Wednesday, December 27, 2006

Instructor Knowledge

When I tell people that I work as a snow sport instructor, many of them assume that I must be an amazing skier or snowboarder. What they don't realize is that most instructing isn't with seasoned clients, but rather new or intro classes where the very basics are repeated on a regular basis.

In fact, the really great instructors typically have absolutely nothing to do with being a fantastic rider. Instead they are amazing communicators and visual listeners. It just so happens that many of these same instructors work full time and receive down time to free ride, which in turn makes them better riders.

My best example of this came over the summer during a pre-season refresher regularly held. In the class, the instructor asked the class to run through the basics of teaching a wedge for stopping. Each of us took a section to explain while the instructor acted as our student who would consistently do things wrong. The fun part was seeing how wrong our instructor could make each movement, and also how each student in the class would come up with creative solutions to undo a movement. The crowning glory came when the instructor pointed out a very significant detail...

When making a pie wedge to stop, we often teach push down on the toes and out with the heels. What each of us missed was that pushing with the heels, while functional, is not the correct solution. Instead twist the entire leg and then position yourself for the stop. Why is this huge? Most beginners try very very hard to keep their knees pinned together, creating an almost perfectly imbalanced platform through twisting at the knees only. Having a student twist their entire leg releases much of the tension on the kneed, while also returning a sense of balance to their stance.

Tuesday, December 26, 2006

Cost of a day

Vail raises lift cost.


Talk about a barrier to entry, this makes it almost impossible for anyone to learn. I guess this was part of the initial appeal of snowboarding. And maybe even why many boarders continue to hike up hills.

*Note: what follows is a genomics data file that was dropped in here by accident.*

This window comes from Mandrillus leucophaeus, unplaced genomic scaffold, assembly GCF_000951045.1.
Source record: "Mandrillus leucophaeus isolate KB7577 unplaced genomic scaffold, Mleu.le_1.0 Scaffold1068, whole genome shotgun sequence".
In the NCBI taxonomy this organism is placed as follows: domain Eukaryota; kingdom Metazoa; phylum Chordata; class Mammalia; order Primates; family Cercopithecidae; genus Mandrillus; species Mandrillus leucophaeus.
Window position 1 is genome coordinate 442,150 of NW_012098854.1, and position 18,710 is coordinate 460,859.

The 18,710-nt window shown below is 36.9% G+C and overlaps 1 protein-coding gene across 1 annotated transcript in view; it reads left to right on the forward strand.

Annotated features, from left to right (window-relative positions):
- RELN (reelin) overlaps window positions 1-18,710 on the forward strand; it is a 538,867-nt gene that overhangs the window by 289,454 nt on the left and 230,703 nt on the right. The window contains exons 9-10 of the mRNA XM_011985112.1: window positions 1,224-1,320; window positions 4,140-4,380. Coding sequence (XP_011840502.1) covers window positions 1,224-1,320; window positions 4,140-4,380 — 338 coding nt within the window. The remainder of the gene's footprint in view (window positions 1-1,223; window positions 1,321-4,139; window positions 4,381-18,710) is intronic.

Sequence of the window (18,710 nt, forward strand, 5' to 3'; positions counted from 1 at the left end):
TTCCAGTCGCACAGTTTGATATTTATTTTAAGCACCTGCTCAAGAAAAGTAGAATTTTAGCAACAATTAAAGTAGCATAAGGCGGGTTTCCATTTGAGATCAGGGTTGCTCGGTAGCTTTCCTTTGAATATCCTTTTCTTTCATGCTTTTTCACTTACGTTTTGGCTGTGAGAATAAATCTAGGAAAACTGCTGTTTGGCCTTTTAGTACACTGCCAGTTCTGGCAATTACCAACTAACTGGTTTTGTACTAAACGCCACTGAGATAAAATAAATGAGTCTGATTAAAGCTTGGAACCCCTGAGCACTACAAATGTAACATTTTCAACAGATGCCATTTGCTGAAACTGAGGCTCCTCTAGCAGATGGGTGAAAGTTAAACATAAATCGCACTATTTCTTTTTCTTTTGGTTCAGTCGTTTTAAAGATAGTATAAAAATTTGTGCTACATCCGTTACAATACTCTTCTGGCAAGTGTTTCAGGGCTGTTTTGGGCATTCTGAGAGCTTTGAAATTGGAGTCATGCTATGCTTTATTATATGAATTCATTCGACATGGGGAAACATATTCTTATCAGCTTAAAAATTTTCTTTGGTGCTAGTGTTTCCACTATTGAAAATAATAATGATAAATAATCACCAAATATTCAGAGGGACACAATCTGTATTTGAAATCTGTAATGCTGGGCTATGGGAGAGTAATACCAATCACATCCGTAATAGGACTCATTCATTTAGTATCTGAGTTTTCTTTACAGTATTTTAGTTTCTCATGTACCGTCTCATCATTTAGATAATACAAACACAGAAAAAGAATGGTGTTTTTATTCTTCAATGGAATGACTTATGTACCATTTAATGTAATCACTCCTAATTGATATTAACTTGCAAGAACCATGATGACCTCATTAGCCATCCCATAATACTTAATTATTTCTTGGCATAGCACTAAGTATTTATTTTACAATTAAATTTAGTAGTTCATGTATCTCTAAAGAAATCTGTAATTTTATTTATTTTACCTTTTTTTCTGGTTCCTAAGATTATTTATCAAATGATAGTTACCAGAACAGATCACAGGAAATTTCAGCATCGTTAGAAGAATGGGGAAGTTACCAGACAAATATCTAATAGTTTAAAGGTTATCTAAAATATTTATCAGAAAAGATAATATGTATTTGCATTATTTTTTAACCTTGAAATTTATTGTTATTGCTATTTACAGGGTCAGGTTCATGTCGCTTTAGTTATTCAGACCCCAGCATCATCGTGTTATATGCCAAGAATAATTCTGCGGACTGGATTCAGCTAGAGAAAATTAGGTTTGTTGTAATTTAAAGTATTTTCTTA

Thursday, December 21, 2006


We like "shorty" skis for teaching. A shorty is a ski anywhere up to a 133 cm length. Being a relatively larger person, I use the longer 133 style. Each ski is fitted with the quick binding adjustment system that is color coded. I actually don't know what size my ski needs I just memorized the colors that it needs to be set to. This is really nice.

The big change with shorties is, you're often in the beginner area. As such the DIN setting is really really low (3 instead of 8 or 9). This allows your ski to pop off with much less force if needed. The problem is when you forget about this.

I had a series of 4 and 5 year old instruction classes for the morning, which opened to a chair lesson with two people I've worked with once in the past. They're both doing exceptionally well on their skiing, but wanted just a few more tips. This of course means heading up the chair lift. A excitement of a few moments of snowy bliss were all I needed to forget everything else for the day.

On the way down the run, we hit a powdery area that I decided to play in a bit. Hitting the snow, I had a few bumps and a little air at times. Unfortunately the last air time my skis did not join me, and I proceeded to meet the ground face first. My students were worried about me, as I layed in the snow laughing at myself. After that, getting down the rest of the run took awhile for me.

Lesson learned, always remember to reset the DIN strength before heading up the chair.

Wednesday, December 20, 2006

Not Uncommon

It's not uncommon to see some truly random sights on the slopes. On the resort is a mid-mountain lodge with food and drinks, which often needs refreshing (you mean I get to ride up the lift with milk crates again?).